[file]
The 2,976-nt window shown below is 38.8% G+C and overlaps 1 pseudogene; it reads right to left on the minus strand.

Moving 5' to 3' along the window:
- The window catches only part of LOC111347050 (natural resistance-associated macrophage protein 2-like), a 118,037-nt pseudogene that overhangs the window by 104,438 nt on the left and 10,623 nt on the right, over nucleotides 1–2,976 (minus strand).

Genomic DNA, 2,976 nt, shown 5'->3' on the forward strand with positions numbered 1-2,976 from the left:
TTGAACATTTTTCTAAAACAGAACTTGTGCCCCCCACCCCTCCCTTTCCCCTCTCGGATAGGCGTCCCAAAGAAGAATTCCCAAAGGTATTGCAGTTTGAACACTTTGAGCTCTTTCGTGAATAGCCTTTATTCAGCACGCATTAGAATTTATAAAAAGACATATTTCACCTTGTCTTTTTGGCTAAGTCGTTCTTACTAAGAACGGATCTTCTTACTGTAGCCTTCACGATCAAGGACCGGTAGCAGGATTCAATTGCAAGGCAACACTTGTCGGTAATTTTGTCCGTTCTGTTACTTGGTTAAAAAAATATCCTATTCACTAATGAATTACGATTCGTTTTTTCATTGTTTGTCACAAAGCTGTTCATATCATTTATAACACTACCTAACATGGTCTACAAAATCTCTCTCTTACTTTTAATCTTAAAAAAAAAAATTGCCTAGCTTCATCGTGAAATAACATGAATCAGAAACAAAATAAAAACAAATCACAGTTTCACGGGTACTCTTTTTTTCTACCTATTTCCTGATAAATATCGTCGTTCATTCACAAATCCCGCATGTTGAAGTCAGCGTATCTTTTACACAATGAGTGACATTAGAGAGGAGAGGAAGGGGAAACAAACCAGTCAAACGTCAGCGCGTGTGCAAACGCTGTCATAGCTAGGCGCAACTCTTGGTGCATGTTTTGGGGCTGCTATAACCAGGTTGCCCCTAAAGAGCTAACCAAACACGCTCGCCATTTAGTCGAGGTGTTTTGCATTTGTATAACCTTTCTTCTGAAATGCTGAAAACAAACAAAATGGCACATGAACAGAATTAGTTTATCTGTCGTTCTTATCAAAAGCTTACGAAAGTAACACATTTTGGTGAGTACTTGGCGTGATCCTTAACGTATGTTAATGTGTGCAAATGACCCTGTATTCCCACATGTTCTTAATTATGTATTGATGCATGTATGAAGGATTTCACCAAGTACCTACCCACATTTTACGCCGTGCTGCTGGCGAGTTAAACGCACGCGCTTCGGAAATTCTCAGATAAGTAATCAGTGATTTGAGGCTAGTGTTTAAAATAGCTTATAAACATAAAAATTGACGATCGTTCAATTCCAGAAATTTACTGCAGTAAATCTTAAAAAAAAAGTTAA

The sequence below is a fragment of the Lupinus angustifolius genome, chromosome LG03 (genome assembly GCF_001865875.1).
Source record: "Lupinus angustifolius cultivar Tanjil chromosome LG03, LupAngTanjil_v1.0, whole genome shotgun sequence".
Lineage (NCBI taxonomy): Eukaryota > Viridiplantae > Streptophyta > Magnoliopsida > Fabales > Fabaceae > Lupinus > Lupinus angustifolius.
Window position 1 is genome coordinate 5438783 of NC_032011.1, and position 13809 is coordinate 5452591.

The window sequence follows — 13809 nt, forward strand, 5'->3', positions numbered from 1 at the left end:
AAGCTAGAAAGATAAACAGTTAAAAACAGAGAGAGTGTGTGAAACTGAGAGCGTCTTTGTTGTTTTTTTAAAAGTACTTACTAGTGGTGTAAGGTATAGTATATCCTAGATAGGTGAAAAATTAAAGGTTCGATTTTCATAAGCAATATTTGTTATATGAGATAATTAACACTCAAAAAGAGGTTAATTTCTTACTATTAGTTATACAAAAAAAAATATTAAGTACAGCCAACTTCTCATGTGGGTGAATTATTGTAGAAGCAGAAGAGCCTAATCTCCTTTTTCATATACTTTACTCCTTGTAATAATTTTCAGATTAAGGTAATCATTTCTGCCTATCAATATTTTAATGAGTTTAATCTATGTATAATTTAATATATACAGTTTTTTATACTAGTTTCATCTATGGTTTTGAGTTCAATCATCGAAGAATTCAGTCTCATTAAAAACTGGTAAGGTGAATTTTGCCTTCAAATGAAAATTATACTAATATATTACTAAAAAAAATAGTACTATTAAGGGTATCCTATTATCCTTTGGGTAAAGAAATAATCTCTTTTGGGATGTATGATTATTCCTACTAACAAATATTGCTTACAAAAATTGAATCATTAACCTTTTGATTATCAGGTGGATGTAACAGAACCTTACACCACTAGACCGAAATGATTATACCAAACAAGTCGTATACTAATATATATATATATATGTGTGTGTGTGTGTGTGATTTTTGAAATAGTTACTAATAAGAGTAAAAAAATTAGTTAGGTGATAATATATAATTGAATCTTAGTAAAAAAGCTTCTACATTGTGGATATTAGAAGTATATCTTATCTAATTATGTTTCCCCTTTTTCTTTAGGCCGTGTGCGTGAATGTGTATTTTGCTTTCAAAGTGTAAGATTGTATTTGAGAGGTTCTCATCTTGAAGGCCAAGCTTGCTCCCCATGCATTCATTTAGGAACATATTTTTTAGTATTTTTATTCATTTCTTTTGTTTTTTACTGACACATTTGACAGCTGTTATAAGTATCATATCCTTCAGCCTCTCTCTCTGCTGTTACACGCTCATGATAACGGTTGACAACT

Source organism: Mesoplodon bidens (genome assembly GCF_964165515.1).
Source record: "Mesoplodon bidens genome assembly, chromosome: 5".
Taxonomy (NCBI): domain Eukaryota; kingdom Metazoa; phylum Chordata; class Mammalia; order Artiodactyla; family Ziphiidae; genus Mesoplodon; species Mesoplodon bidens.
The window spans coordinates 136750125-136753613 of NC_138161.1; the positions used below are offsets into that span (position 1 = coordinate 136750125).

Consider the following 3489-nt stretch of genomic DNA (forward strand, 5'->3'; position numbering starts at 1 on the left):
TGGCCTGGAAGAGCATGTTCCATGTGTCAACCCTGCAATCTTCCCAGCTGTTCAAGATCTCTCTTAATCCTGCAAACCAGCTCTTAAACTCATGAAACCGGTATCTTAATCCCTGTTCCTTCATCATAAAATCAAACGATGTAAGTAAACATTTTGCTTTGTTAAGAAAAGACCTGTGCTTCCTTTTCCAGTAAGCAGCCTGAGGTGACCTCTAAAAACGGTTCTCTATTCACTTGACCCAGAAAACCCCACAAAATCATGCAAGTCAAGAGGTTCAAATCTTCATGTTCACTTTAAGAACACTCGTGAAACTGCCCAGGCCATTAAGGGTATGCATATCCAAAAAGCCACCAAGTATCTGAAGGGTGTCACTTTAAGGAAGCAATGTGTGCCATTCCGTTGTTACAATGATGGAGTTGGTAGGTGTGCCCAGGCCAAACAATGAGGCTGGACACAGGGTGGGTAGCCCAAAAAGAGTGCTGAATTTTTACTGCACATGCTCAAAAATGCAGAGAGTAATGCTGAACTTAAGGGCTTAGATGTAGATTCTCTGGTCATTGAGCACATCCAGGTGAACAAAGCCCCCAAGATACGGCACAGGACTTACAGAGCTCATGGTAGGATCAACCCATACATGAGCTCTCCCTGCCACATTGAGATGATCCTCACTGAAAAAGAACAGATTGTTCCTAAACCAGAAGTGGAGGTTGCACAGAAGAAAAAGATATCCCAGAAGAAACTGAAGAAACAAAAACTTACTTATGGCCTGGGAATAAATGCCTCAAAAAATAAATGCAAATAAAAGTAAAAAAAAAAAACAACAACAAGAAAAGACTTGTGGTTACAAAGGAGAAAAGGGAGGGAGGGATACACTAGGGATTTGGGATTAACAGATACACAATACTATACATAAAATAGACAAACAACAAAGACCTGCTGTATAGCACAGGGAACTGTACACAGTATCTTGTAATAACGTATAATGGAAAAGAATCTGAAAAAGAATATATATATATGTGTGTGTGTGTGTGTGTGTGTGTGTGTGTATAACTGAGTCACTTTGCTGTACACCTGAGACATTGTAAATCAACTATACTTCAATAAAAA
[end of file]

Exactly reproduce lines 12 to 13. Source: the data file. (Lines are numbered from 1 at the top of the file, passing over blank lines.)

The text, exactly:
Source organism: Mesoplodon bidens (genome assembly GCF_964165515.1).
Source record: "Mesoplodon bidens genome assembly, chromosome: 5".